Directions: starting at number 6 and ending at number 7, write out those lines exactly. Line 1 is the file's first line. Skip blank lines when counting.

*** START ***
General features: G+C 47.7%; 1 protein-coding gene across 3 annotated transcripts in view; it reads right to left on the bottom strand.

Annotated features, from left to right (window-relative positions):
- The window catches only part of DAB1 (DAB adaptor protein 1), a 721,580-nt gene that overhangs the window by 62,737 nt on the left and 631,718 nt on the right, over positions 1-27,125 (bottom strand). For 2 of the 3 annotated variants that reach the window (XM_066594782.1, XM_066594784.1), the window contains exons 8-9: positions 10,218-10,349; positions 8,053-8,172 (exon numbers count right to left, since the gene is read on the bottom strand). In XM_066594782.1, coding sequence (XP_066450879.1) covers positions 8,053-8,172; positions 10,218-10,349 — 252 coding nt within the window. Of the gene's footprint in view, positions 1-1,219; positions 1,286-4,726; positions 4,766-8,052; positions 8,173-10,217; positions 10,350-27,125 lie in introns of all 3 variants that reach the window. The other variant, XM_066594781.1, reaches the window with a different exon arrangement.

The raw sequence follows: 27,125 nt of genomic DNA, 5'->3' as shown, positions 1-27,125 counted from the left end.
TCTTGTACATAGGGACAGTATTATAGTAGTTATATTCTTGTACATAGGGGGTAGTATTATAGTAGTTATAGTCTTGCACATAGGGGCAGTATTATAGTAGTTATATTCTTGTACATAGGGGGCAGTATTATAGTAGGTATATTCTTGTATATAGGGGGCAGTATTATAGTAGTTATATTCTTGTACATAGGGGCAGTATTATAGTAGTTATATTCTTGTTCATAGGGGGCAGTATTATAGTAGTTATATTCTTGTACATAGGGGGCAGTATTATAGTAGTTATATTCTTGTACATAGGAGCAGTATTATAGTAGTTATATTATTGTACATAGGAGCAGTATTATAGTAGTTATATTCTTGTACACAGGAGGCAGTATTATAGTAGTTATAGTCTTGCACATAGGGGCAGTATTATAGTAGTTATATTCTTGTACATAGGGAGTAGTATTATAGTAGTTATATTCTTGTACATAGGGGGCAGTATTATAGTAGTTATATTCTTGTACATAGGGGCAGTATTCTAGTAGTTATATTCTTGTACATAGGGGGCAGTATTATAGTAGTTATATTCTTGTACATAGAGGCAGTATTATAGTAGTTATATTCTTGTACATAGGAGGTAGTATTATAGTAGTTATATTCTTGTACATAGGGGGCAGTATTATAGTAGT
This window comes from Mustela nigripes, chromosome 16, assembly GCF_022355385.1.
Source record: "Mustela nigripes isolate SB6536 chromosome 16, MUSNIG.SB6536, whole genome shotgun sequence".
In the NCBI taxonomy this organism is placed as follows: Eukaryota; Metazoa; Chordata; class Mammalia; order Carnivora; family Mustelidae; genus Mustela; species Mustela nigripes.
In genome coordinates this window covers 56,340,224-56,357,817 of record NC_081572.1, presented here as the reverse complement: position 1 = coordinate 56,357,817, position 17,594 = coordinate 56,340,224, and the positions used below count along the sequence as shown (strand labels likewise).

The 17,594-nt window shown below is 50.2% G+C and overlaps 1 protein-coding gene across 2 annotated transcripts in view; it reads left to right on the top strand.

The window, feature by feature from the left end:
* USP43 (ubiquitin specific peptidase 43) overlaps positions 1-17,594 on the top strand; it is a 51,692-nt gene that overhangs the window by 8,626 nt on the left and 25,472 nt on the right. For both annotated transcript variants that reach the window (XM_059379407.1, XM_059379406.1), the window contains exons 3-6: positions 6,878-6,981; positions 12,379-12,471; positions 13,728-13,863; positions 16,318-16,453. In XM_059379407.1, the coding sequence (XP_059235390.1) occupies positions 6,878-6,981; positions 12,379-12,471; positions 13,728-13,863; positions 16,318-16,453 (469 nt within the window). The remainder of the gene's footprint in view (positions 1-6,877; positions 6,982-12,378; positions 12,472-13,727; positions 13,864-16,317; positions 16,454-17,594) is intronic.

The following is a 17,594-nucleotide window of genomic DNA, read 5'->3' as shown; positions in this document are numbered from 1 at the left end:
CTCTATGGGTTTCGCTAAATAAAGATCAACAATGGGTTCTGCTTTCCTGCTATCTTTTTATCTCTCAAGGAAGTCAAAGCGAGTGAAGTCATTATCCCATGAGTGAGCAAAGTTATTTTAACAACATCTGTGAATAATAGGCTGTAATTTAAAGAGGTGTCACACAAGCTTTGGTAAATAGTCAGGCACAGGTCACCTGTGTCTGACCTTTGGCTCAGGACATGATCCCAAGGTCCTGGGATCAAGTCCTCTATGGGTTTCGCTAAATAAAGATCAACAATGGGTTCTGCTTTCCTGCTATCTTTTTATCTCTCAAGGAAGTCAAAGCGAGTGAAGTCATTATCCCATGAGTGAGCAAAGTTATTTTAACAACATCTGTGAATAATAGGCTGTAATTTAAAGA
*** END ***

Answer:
This window comes from Mustela nigripes, chromosome 16, assembly GCF_022355385.1.
Source record: "Mustela nigripes isolate SB6536 chromosome 16, MUSNIG.SB6536, whole genome shotgun sequence".